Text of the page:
Is Myanmar a third World CountryMyanmar is a third world country?
Myanmar: a regular development land
Burma was far removed from a regular nation in both economics and achievement. It has for many years been pursuing a whole series of damaging policy, among them several foreign currency parities and strict obstacles to it. The countryside has been hampered by the restriction on exports of key crop products, rules that compelled growers to cultivate strategic paddy instead of more lucrative crop varieties, and a prohibition on the use of arable land as security that actually hindered the provision of agribusiness.
The bad managerial record led to high levels of headline price increases and the state purse was used primarily to finance the army at the cost of educational and healthcare facilities. Consequently, Myanmar's economy has performed gloomy. This was the case in the region - a penniless, sluggish breeder in the midst of the most dynamically growing part of the globe.
However, the swift pace of macroeconomic reform since 2011 has made Myanmar a standard development state. The most important forms of macroeconomic reform are the standardisation of the currency regime, the liberalization of commerce and investments, a new act enabling the use of arable land as security and some improvement in tax openness. Finally, President Thein Sein's support for the implementation of the initiative on openness in the extractive industries will enable the general community to judge whether mine, natural-gas, and petroleum industries are willing to pay what they should and whether Myanmar is getting a clean deal in return for its natural-resource.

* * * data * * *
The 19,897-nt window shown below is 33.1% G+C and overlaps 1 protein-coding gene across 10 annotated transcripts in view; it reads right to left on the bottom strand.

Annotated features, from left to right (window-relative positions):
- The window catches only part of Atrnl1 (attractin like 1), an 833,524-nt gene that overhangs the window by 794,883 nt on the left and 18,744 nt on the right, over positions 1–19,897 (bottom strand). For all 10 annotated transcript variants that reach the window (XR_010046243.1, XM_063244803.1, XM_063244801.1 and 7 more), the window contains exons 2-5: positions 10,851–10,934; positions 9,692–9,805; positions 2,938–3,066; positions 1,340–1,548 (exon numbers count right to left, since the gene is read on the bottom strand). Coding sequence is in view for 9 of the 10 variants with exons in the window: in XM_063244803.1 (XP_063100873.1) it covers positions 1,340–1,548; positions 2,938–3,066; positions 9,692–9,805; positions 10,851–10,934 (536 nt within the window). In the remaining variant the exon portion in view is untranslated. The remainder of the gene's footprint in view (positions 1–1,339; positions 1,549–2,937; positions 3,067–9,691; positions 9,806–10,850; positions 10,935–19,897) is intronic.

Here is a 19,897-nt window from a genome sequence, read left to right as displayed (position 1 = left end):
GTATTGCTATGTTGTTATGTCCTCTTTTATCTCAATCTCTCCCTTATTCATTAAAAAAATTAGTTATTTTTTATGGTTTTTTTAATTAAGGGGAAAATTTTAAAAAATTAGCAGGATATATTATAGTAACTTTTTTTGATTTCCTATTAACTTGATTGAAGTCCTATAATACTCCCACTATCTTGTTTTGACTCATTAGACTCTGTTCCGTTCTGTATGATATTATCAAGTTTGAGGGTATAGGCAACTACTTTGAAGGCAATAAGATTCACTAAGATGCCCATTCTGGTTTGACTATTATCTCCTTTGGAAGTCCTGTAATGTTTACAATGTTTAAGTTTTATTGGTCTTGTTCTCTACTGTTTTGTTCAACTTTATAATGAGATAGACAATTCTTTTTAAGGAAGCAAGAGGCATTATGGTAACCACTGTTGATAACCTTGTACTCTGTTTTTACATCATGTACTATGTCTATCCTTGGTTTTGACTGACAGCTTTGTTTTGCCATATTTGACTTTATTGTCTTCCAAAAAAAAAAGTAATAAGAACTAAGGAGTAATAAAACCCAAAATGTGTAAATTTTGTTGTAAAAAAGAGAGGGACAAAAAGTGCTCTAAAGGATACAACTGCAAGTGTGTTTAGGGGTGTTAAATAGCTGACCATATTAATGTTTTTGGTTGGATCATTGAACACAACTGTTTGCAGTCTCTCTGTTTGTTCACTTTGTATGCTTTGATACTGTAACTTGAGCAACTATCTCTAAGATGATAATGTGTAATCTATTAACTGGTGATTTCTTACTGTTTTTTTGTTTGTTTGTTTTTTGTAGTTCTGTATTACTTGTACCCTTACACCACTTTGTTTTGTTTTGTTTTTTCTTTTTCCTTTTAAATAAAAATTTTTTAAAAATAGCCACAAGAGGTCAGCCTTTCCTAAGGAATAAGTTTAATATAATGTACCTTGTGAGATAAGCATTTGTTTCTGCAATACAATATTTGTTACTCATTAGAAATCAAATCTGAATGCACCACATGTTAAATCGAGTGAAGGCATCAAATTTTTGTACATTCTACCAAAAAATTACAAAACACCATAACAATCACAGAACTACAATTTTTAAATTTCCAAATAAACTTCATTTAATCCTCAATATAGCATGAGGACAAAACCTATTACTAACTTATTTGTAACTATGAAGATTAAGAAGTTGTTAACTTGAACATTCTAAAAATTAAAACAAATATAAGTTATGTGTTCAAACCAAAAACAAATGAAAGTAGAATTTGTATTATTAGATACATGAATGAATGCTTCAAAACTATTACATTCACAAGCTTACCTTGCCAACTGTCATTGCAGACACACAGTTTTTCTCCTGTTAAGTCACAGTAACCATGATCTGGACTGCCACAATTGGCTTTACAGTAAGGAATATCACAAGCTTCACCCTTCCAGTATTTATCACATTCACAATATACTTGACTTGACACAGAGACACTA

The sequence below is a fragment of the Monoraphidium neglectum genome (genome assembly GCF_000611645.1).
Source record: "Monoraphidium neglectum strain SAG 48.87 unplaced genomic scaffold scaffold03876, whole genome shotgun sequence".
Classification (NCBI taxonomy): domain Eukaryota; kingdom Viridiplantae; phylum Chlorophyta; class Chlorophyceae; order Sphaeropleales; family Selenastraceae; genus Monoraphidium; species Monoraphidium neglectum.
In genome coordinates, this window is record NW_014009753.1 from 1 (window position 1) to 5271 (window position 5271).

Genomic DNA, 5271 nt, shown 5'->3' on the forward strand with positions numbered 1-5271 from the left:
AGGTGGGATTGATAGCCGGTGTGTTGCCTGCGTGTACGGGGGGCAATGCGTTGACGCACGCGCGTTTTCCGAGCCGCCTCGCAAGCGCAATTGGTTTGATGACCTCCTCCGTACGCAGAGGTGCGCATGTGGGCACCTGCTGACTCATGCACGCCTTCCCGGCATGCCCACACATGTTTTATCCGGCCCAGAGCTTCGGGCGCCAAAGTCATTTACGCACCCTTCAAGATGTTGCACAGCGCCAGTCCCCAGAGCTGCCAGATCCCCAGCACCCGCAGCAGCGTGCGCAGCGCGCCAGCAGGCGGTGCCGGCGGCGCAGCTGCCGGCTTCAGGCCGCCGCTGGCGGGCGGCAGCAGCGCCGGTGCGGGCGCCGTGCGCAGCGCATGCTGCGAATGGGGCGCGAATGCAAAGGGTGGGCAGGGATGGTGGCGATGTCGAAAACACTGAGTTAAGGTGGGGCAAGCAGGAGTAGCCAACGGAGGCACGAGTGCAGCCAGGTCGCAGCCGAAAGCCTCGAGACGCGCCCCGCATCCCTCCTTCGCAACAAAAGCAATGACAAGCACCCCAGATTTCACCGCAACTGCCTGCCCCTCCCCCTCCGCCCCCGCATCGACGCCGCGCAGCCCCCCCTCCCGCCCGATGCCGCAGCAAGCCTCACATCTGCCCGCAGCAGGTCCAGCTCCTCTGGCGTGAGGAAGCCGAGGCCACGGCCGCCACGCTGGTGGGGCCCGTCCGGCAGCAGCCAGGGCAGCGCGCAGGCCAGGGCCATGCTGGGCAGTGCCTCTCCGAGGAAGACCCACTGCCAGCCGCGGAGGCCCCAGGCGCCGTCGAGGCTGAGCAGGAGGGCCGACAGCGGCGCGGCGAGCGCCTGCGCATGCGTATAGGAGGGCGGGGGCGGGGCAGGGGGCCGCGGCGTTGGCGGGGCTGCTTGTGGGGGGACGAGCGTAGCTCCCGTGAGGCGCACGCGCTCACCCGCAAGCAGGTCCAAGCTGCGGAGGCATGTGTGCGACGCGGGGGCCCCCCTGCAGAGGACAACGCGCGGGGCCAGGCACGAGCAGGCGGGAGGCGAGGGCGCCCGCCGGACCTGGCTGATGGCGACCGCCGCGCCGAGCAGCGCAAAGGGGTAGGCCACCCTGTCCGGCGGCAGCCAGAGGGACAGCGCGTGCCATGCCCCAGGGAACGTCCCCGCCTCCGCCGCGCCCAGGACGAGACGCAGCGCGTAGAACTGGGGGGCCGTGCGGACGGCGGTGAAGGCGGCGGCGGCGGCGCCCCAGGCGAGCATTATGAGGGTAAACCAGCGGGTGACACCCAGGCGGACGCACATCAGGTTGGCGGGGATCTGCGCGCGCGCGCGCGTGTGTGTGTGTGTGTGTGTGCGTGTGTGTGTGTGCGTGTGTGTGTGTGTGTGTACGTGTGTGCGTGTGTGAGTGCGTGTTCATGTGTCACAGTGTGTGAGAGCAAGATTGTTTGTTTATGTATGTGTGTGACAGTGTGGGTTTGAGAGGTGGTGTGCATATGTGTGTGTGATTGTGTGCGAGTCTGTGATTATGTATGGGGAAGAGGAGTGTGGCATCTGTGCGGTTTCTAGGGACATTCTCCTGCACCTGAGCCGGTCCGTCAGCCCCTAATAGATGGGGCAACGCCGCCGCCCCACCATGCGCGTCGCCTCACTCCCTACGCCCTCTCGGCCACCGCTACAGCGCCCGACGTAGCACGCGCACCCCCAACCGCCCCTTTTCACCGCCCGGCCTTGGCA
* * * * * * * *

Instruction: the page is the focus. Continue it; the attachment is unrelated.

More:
It is also clear from the country's recent efforts of reform that it is no longer an outsider avoided by overseas investment and wealth. They have boosted the pace of expansion and reduced levels of headline price increases. Burma is now expanding at the same pace as its ASEAN members. The early stages of the process of economic reform concentrated on the identification of fast track policies that have a fast track effect to help create momentum for further changes.
It has drawn reformers' interest to the need for makroeconomic reform and the opening of the economies to commerce and investments. Although Myanmar has normalized its domestic policy and geared its gross domestic product to the trend of similar South East Asian economies, it is far from a marvel of miraculous expansion. In order to outgrow the average for emerging markets and act as a top-performing nation, Myanmar must tackle the residual shortcomings.
Nevertheless, the state can seize significant business opportunity in the area of commerce and investments if it reconnects with the global economy. Burma is uniquely placed within strategic range of large developing states. Myanmar, having carried out some relatively simple reform, now faces the basic challenge it faces. One quarter of the population lives below the income threshold, infant deaths are higher than in similar neighboring nations and one fifth of those living in impoverished households are not at school.
Myanmar's main challenge is to alleviate livelihood deprivation through agricultural policies, create jobs for the population by promoting a more vibrant personal economy and providing better healthcare and educational wellbeing. It is expected that the country's new biodiversity will dampen the speed of further macroeconomic reform as there is greater interest in policy-making in the European Union and in civic life.
Myanmar leadership will need enough policy will to carry out the next reform trend, which will focus on government. There are still hard to reform. Burma needs to adjust its tax policy and cut the amount of funding the army is receiving. She is a research fellow at the Myanmar Development Resource Institutes Centre for Economic and Social Development.